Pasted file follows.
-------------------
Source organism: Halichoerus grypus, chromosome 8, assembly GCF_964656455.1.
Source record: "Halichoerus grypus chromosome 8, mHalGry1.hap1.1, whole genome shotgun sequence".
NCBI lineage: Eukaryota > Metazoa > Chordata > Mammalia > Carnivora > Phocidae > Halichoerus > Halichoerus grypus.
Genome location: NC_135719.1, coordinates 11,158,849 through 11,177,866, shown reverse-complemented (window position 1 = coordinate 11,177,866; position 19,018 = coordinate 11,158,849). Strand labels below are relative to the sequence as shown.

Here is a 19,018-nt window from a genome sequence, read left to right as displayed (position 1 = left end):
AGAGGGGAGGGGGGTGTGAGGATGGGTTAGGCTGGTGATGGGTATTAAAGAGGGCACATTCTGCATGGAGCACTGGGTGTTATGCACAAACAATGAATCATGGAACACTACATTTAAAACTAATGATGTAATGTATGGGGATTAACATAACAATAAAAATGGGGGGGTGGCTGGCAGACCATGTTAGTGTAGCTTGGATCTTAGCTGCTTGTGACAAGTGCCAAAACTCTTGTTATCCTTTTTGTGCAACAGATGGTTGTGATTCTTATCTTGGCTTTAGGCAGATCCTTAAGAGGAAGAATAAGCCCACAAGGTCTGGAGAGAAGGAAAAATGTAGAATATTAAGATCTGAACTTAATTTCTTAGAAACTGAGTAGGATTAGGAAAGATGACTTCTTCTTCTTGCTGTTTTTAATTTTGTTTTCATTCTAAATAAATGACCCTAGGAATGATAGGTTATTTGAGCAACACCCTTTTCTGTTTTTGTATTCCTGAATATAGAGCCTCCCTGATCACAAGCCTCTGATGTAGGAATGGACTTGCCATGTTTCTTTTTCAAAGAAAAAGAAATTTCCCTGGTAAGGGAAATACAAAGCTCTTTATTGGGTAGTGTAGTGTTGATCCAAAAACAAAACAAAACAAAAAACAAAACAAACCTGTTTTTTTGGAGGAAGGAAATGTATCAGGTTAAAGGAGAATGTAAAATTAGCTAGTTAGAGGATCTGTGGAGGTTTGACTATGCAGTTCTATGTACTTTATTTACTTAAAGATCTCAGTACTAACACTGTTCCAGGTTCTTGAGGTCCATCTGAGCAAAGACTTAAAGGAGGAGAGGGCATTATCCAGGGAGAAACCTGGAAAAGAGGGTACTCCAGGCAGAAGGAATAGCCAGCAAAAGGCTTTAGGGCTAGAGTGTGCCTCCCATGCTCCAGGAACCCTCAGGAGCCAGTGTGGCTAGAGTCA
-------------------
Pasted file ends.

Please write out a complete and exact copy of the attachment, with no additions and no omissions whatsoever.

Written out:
Source organism: Halichoerus grypus, chromosome 8, assembly GCF_964656455.1.
Source record: "Halichoerus grypus chromosome 8, mHalGry1.hap1.1, whole genome shotgun sequence".
NCBI lineage: Eukaryota > Metazoa > Chordata > Mammalia > Carnivora > Phocidae > Halichoerus > Halichoerus grypus.
Genome location: NC_135719.1, coordinates 11,158,849 through 11,177,866, shown reverse-complemented (window position 1 = coordinate 11,177,866; position 19,018 = coordinate 11,158,849). Strand labels below are relative to the sequence as shown.

Here is a 19,018-nt window from a genome sequence, read left to right as displayed (position 1 = left end):
AGAGGGGAGGGGGGTGTGAGGATGGGTTAGGCTGGTGATGGGTATTAAAGAGGGCACATTCTGCATGGAGCACTGGGTGTTATGCACAAACAATGAATCATGGAACACTACATTTAAAACTAATGATGTAATGTATGGGGATTAACATAACAATAAAAATGGGGGGGTGGCTGGCAGACCATGTTAGTGTAGCTTGGATCTTAGCTGCTTGTGACAAGTGCCAAAACTCTTGTTATCCTTTTTGTGCAACAGATGGTTGTGATTCTTATCTTGGCTTTAGGCAGATCCTTAAGAGGAAGAATAAGCCCACAAGGTCTGGAGAGAAGGAAAAATGTAGAATATTAAGATCTGAACTTAATTTCTTAGAAACTGAGTAGGATTAGGAAAGATGACTTCTTCTTCTTGCTGTTTTTAATTTTGTTTTCATTCTAAATAAATGACCCTAGGAATGATAGGTTATTTGAGCAACACCCTTTTCTGTTTTTGTATTCCTGAATATAGAGCCTCCCTGATCACAAGCCTCTGATGTAGGAATGGACTTGCCATGTTTCTTTTTCAAAGAAAAAGAAATTTCCCTGGTAAGGGAAATACAAAGCTCTTTATTGGGTAGTGTAGTGTTGATCCAAAAACAAAACAAAACAAAAAACAAAACAAACCTGTTTTTTTGGAGGAAGGAAATGTATCAGGTTAAAGGAGAATGTAAAATTAGCTAGTTAGAGGATCTGTGGAGGTTTGACTATGCAGTTCTATGTACTTTATTTACTTAAAGATCTCAGTACTAACACTGTTCCAGGTTCTTGAGGTCCATCTGAGCAAAGACTTAAAGGAGGAGAGGGCATTATCCAGGGAGAAACCTGGAAAAGAGGGTACTCCAGGCAGAAGGAATAGCCAGCAAAAGGCTTTAGGGCTAGAGTGTGCCTCCCATGCTCCAGGAACCCTCAGGAGCCAGTGTGGCTAGAGTCA